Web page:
The COVID-19 pandemic exposed vulnerabilities in global supply chains, such as the risk of disruptions in the availability of critical components and delays in production and shipping. These issues prompted many countries, including the U.S., to reevaluate their dependence on foreign manufacturers for critical goods and to shift toward reshoring – bringing manufacturing back to the U.S. – and strengthening domestic supply chains.

The war in Ukraine has further intensified the separation between U.S.-led and China-led economic orders, a phenomenon I call the “Supply Chain Iron Curtain.”

In a recent McKinsey survey, 67% of executives cited geopolitical risk as the greatest threat to global growth. In this context, EVs and their components, particularly batteries, are key products identified in Biden’s supply chain reviews as critical to the nation’s supply chain resilience.

Ensuring a stable and secure supply of these components through domestic manufacturing can mitigate the risks associated with global supply chain disruptions and geopolitical tensions.

3. National security concerns are higher.

Unlike solar panels, EVs have direct national security implications. The Biden administration considers Chinese-made EVs a potential cybersecurity threat due to the possibility of embedded software that could be used for surveillance or cyberattacks.

U.S. Commerce Secretary Gina Raimondo has discussed espionage risks involving the potential for foreign-made EVs to collect sensitive data and transmit it outside the U.S. Officials have raised concerns about the resilience of an EV supply chain dependent on other countries in the event of a geopolitical conflict.

BYD targets EV sales in Mexico

While Biden’s EV tariffs might succeed in keeping Chinese competition out for a while, Chinese EV manufacturers could try to circumvent the tariffs by moving production to countries such as Mexico.

This scenario is similar to past tactics used by Chinese solar panel manufacturers, which relocated production to other Asian countries to avoid U.S. tariffs.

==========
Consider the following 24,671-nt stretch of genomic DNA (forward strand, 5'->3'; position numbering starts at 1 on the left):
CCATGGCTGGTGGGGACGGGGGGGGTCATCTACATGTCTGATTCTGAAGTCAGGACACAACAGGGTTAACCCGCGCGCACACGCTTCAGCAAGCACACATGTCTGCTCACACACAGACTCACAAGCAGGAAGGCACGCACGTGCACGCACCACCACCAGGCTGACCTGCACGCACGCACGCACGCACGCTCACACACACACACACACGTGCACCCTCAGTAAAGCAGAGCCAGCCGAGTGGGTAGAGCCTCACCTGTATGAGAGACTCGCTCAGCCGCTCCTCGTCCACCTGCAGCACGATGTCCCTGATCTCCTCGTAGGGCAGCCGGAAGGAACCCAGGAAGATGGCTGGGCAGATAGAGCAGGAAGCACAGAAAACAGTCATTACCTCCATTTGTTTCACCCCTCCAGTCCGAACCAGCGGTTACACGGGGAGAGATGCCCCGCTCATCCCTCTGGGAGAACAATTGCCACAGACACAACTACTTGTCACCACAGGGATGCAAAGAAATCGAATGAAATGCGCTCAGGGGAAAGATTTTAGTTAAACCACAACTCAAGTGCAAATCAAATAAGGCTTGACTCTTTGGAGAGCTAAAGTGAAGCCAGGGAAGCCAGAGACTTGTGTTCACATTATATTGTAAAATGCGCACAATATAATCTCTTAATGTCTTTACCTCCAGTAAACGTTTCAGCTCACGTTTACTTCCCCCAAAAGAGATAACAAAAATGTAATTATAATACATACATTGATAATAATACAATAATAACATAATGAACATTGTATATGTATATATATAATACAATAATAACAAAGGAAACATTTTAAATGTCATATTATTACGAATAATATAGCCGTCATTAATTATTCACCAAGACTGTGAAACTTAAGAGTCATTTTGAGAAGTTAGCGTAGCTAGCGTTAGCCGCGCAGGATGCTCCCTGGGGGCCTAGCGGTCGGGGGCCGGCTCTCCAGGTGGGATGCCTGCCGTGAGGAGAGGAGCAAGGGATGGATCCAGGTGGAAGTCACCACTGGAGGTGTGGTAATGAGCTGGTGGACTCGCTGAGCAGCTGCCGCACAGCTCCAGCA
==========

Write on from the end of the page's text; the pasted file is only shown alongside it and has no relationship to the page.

Chinese automaker BYD, the world leader in EV sales, is already exploring establishing a factory in Mexico to produce its new electric truck. Nearly 10% of cars sold in Mexico in 2023 were produced by Chinese automakers.

People look in the open doors of a sedan with the letters BYD on the wall behind it.
Visitors check out a BYD ATTO 3 at the Munich auto show in 2023. AP Photo/Matthias Schrader

Given the changing geopolitical reality, Biden’s 100% EV tariffs are likely the beginning of a broader strategy rather than an isolated measure. U.S. Trade Representative Katherine Tai hinted at this during a recent press conference, stating that addressing vehicles made in Mexico would require “a separate pathway” and to “stay tuned” for future actions.

Is Europe next?

For now, given the near absence of Chinese-made EVs in the U.S. auto market, Biden’s EV tariffs are unlikely to have a noticeable short-term impact in the U.S. They could, however, affect decisions in Europe.

The European Union saw Chinese EV imports more than double over a seven-month period in 2023, undercutting European vehicles by offering lower prices. Manufacturers are concerned. When finance ministers from the Group of Seven advanced democracies meet in late May, tariffs will be on the agenda.

Biden’s move might encourage similar protective actions elsewhere, reinforcing the global shift toward securing supply chains and promoting domestic manufacturing.

Tinglong Dai, Bernard T. Ferrari Professor of Business, Johns Hopkins University

This article is republished from The Conversation under a Creative Commons license. Read the original article.